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Asia Keeping a Close Eye on Europe’s Corporate Actions Harmonisation Work, Says Standard Chartered’s Bone

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The progress that is being made in Europe with regards to harmonising corporate actions processing is being closely monitored by the markets in the Asian region, according to Nicholas Bone, director of transaction banking sales for investors and intermediaries at Standard Chartered. A lot of progress has been made in countries such as Korea, Taiwan and Japan in areas such as proxy voting standards, he added.

The corporate actions challenge is certainly something that firms in the Asian region are taking notice of, agreed panellists at CorpActions 2010. Although the investment management community in Europe may not have engaged as much in discussions about corporate actions standardisation, the same cannot be said of investment managers in Asia, for example. Justin Chapman, global head of strategic implementation for Asset Servicing at Northern Trust, explained that client requirements in the region are compelling these industry participants to get involved, much the same as the interest being displayed by the asset management community in the US.

Chapman noted that the region as a whole may be “lagging behind” the rest of the world at the moment but it is poised to learn from other countries’ missteps. In fact, there are also some areas where Asia could be seen as further ahead with regards to implementation than Europe. XBRL, for example, has gained traction in markets such as China and would likely be much more inclined to move to using it for the tagging of corporate actions source documents than Europe, where ISO is the dominant standard.

Axelle Wurmser, securities head of Swift coordination for French custodian bank BNP Paribas, also indicated that ISO is also gaining traction in the BRIC (Brazil, Russia, India, China) countries and in Japan. “They have avoided the crisis and are moving towards adopting ISO 15022 because the West has held back development of 20022,” she contended. Rather than lagging far behind in terms of standardisation, Wurmser reckons the Asian countries are instead right behind the rest of the world and that Europe has held back progress for them.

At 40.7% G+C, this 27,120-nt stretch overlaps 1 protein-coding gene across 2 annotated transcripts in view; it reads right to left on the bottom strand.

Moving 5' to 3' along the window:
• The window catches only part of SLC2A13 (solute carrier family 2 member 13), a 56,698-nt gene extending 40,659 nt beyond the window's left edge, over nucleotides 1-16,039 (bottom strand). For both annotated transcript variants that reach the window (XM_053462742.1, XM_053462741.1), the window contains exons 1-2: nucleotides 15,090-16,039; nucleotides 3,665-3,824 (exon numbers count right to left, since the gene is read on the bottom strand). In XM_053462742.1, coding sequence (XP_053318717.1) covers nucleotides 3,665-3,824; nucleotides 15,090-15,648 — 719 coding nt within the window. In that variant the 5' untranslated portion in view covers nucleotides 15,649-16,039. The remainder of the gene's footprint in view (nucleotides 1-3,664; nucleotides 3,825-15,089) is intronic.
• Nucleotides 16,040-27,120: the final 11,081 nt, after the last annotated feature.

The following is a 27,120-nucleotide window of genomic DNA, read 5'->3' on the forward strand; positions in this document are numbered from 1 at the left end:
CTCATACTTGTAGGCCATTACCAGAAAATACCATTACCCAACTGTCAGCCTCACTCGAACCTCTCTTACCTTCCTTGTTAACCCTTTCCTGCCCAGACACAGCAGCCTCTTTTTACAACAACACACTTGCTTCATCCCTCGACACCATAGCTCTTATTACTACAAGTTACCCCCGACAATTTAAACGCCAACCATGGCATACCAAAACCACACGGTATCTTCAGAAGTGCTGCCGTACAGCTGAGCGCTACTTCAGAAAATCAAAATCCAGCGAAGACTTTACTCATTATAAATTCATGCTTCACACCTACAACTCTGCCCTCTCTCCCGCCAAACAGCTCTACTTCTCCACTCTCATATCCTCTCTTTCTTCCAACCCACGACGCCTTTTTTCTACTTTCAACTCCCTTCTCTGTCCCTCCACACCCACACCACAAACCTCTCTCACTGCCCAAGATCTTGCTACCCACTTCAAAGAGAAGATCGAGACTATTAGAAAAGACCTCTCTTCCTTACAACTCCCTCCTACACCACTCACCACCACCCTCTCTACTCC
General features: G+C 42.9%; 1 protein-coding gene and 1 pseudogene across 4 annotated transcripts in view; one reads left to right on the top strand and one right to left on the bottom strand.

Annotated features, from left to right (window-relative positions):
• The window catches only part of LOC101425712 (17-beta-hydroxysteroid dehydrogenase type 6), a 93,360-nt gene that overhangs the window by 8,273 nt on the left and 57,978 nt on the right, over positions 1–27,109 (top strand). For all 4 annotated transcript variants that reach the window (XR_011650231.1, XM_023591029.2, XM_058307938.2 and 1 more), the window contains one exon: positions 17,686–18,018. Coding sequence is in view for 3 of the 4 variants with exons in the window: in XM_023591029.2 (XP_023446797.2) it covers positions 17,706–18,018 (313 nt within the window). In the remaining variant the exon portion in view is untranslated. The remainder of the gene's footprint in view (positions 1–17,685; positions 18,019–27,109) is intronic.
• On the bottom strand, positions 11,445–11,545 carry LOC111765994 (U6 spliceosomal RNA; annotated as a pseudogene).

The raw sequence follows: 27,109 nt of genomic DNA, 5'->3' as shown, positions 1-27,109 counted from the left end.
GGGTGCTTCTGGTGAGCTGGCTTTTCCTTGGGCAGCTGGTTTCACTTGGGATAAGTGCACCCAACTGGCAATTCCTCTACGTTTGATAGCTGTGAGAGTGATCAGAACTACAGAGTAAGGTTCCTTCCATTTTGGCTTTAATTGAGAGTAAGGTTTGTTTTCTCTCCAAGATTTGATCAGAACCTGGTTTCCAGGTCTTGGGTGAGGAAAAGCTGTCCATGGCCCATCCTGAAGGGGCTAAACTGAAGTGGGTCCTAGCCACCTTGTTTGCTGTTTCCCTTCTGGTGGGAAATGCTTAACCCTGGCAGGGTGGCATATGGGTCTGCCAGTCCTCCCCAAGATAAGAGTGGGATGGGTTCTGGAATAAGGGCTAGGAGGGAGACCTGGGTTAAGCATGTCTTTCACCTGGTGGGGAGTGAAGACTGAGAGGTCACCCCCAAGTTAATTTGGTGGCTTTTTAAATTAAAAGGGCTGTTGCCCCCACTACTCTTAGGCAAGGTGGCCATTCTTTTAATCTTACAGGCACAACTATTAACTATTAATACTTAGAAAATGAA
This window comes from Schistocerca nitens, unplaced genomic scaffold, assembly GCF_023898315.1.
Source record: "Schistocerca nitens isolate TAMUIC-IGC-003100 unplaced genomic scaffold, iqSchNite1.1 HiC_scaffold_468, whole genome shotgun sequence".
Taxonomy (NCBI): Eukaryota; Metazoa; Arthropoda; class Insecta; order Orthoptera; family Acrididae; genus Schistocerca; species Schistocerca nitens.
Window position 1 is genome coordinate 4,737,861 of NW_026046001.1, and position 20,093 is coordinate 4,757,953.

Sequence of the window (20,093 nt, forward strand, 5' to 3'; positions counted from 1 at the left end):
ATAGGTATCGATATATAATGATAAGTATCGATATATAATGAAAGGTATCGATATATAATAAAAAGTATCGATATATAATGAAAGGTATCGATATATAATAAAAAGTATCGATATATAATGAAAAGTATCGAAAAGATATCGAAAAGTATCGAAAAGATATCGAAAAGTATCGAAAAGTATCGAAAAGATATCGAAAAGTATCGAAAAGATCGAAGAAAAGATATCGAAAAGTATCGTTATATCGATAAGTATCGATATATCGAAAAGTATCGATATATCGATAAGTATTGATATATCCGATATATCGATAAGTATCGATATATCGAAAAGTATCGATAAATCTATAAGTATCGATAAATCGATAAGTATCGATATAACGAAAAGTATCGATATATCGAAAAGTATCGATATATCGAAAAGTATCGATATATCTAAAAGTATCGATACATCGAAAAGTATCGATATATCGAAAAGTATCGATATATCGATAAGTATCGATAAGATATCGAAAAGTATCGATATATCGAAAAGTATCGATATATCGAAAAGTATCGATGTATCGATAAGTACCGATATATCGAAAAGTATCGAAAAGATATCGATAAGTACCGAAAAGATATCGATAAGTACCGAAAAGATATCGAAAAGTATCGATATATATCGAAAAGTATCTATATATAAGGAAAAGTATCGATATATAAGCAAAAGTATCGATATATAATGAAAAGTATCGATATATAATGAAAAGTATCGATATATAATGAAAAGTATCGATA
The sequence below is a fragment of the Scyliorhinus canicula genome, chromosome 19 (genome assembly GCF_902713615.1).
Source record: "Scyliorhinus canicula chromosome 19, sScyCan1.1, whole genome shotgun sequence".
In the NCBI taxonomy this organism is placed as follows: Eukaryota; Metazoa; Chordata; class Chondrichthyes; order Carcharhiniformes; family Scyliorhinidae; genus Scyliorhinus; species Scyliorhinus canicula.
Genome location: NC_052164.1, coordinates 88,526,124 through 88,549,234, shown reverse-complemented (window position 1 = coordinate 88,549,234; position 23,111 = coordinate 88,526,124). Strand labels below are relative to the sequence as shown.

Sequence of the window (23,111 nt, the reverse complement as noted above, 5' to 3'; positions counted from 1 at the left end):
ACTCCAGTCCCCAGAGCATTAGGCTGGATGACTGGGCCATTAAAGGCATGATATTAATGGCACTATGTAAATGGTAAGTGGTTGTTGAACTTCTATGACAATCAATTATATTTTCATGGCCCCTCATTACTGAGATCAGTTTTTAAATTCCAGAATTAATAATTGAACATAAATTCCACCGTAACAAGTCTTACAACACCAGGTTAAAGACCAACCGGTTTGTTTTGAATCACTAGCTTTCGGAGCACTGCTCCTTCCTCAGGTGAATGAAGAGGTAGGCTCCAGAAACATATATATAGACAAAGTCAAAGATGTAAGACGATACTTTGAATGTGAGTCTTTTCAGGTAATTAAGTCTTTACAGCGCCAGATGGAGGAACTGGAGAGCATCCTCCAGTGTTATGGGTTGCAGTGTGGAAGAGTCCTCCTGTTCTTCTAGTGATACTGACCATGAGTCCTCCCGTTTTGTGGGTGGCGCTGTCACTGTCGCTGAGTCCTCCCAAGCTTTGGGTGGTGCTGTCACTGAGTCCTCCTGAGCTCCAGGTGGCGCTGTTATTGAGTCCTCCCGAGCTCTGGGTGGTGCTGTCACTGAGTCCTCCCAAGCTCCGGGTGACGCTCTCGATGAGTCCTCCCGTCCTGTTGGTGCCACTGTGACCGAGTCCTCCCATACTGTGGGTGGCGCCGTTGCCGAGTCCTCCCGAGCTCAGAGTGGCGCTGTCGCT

“ISO 20022 is not ready for them to adopt now and countries such as Russia and Japan were forced to adopt 15022 last year, rather than jump straight to 20022,” she said.

However, there is still a lot to be done across the diverse Asian markets, especially in the trickier areas of corporate actions, said Bone. The proxy voting challenge for custodians in the region is “immense” and the levels of risk involved are high, he told delegates. “The worst case scenario is that we are unable to offer proxy voting to some of our clients in certain markets,” he added.

Local language translation of the voting process and results adds another unwelcome layer of complexity to the process. The manual inputting of voting data, followed by potential mistranslations all adds up to a very risky procedure indeed. “Swift is not prolific enough in the Asian markets to be able to remove this problem by automating the process,” said Bone. “Trying to get data back from our clients is a real challenge.”

Some markets also do not have a standardised process for the announcement of corporate actions and the custodian community is forced to scour the press and websites for the issuer data, added Bone. “There needs to be an agreed process for these announcements at a basic level before anything further down the chain can be tackled,” he said.

However, the corporate governance aspect of proxy voting has become increasingly important in Asia, along with the rest of the world, and this is forcing change. The Asian Corporate Governance Association is beginning to lobby for the voting process to become much easier, noted Bone, and the industry is learning a lot from the successes achieved in Europe thus far.

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